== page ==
‘Blackstar’ was released as the lead single from Bowie’s twenty-fifth and final studio album of the same name on 19 November 2015.
This music video for ‘Blackstar’ is a surreal ten-minute short film directed by Johan Renck (the director of The Last Panthers, the show for which the song was composed). It depicts a woman with a tail discovering a dead astronaut and taking his jewel-encrusted skull to an ancient, otherworldly town. The astronaut’s bones float toward an eclipse, while a circle of women perform a ritual with the skull in the town’s centre.
Shot in September 2015, the filmmaking process was highly collaborative, with Bowie making many suggestions and sending Renck sketches of ideas he wanted incorporated. While both men agreed to leave the video open to interpretation (Renck refused to confirm or deny that the astronaut in the video was Major Tom), Renck has offered several details regarding its meaning. It was Bowie who requested that the woman have a tail, his only explanation being “it’s kind of sexual”. Renck has speculated that Bowie may have been contemplating his own mortality and relevance to history while developing the video, but said that the crucified scarecrows were not intended as a messianic symbol. Renck has also stated that Bowie portrays three distinct characters in the video: the introverted, tormented, blind “Button Eyes”; the “flamboyant trickster” in the song’s middle section; and the “priest guy” holding the book embossed with the “★” symbol. Saxophonist Donny McCaslin said that Bowie had told him the video’s “solitary candle” referred to ISIS but a spokesperson for Bowie denied that the song was about the Middle East situation.
The choreography, notably that of the three dancers featured in an attic sequence, was drawn from other media, including Max Fleischer’s Popeye the Sailor cartoons. “[Bowie] sent me this old Popeye clip on YouTube and said, ‘Look at these guys.’ When a character is not active, when they’re inactive in these cartoons, they’re sort of created by these two or three frames that are loops so it looks like they’re just standing there, wobbling. It’s typical in those days of animation and stop-motion, you would do that to create life in something that was inactive. So we wanted to see if we could do something like this in the form of dance, we had to do that.” The female dancer in the attic sequence also performs a signature movement from the ‘Fashion’ music video.
In a recent interview, Johan Renck expanded on how he came to work with Bowie.
“I wanted a hero of mine to write the music for The Last Panthers,” he explained when asked how he and the singer started working together. “David Bowie was my youth icon.” Fully aware it was a long shot, he contacted the artist and to his surprise Bowie agreed to come on board.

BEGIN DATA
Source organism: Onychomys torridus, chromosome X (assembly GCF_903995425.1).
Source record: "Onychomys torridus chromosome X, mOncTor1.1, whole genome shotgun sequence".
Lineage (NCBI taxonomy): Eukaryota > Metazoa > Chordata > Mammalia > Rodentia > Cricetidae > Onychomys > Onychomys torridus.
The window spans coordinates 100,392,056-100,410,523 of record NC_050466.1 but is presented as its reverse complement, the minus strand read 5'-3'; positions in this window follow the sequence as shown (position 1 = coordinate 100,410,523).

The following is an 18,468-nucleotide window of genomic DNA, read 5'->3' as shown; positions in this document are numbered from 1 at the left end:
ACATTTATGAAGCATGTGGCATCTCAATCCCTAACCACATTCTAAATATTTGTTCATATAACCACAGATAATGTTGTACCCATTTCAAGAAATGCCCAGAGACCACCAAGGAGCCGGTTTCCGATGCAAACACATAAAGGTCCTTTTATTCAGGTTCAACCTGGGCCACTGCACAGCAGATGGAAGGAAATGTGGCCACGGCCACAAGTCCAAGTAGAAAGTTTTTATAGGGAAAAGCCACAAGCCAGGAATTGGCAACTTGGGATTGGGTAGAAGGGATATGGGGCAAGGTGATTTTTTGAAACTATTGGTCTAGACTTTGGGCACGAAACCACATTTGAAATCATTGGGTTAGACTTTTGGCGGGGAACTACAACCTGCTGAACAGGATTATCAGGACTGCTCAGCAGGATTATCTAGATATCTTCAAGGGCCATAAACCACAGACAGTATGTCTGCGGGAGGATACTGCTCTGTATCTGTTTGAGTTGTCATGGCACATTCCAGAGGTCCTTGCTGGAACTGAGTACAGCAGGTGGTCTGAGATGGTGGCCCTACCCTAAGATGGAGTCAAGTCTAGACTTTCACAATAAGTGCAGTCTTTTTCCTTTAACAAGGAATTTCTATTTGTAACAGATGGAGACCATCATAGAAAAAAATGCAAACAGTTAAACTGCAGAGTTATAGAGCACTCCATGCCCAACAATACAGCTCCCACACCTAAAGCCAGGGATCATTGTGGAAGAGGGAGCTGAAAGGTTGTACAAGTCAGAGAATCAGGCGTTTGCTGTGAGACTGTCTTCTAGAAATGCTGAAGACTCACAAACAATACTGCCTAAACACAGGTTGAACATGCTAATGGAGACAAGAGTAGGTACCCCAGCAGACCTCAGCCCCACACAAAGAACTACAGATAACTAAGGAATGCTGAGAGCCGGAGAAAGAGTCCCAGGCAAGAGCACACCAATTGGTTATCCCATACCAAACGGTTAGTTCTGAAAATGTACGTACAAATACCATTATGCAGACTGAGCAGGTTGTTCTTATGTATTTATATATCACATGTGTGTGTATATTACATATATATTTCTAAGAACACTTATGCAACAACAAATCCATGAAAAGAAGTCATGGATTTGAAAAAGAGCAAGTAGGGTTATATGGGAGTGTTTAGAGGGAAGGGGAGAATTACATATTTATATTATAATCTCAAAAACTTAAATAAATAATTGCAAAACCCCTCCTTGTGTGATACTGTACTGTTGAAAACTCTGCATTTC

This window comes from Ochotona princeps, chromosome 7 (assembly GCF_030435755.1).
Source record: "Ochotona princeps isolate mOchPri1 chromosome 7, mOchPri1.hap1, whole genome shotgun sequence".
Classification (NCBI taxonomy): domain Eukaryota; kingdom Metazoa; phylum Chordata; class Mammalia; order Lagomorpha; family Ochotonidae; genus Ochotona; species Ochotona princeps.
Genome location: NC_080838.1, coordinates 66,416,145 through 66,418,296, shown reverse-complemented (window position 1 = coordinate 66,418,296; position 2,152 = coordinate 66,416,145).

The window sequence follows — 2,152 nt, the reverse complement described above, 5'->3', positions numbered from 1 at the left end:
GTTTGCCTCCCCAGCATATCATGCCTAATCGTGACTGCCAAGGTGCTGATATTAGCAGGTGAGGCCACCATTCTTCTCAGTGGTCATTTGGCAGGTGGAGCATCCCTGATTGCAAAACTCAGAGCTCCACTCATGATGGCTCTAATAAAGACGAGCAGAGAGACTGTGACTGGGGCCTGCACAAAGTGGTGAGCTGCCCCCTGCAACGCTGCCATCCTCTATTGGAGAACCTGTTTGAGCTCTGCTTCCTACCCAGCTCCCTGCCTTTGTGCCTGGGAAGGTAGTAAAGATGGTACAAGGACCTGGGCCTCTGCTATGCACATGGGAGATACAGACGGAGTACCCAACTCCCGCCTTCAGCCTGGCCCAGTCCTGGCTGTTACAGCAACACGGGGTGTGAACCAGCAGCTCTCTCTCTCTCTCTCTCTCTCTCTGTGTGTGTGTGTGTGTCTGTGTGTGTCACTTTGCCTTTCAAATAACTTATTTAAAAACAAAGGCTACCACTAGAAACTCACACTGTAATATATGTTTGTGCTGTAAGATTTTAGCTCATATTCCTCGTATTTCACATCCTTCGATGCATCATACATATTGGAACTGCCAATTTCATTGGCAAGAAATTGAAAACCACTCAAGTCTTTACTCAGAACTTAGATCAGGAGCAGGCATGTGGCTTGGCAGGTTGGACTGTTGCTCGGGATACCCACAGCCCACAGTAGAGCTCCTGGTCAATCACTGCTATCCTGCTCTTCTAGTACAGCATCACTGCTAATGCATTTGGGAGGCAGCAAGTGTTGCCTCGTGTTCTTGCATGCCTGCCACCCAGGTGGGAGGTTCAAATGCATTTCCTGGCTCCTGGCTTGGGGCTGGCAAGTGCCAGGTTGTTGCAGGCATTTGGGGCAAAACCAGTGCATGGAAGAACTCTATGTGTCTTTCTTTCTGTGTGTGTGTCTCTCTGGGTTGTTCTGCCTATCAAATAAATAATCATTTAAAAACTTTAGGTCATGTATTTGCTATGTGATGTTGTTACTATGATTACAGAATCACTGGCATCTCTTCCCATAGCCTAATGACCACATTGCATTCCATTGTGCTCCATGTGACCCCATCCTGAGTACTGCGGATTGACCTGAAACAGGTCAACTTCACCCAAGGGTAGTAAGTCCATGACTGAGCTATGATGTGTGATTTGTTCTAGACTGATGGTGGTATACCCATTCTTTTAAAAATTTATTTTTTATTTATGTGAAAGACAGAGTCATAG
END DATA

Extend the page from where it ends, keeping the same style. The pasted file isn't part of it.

No doubt Renck’s reputation played a big part in this. The director’s credits include episodes of Breaking Bad, The Walking Dead, music videos for stars such as Beyoncé and Madonna, and award-winning commercials for brands such as Nike and H&M.
While Renck’s original idea was for Bowie to write the theme tune for Sky TV’s diamond heist drama The Last Panthers, which the Swede directed, the two quickly found “weird common creative ground” and ended up collaborating on what turned out to be Bowie’s very last videos.
The music Bowie delivered for The Last Panthers was “dark, brooding and beautifully sentimental”, a perfect match for what Renck describes as his style of “quintessentially Swedish dark melancholy”. It wasn’t long after this that the – admittedly smitten – director ended up at the helm of Lazarus and the 10-minute Blackstar video.
“There was a lively exchange of ideas and Bowie had many thoughts which ended up in the finished video – he is very much an explorer of ideas and a collaborative person by nature. He is a genius, a brilliant man with an exploring mind and a clear idea of the look and feel he is trying to achieve.”
The intensely creative period resulted in the poignantly surreal Blackstar video (the first song released from the album of the same name) and the captivating, brutally honest Lazarus, now interpreted as Bowie’s heartfelt parting gift to his dedicated fans.
Blackstar was shot in New York and Bucharest, and part of the success is due to the brilliant work delivered by production designer Jan Houllevigue who works on all Renck’s projects. “I may not have the same DP but my production designer never changes. I tend to work with the same people regardless of the genre.”
Renck made a name for himself as a prolific music video director for the industry’s biggest names, which also include Kylie Minogue, Robbie Williams and British rock band New Order. But working with David Bowie was different. “To be honest,” says Renck, “I did not consider Blackstar a music video as such. It is nothing like the videos I have made before.”
When looking at the future, a change can be felt. “I am engaged in TV and movies now and feel I have completed the music-video-making chapter in my life. I have done what I could do with regards to that genre.”
“I come from Sweden where everything has a sense of darkish mood and melancholy, and this seems to be what I am drawn to in TV and film work.”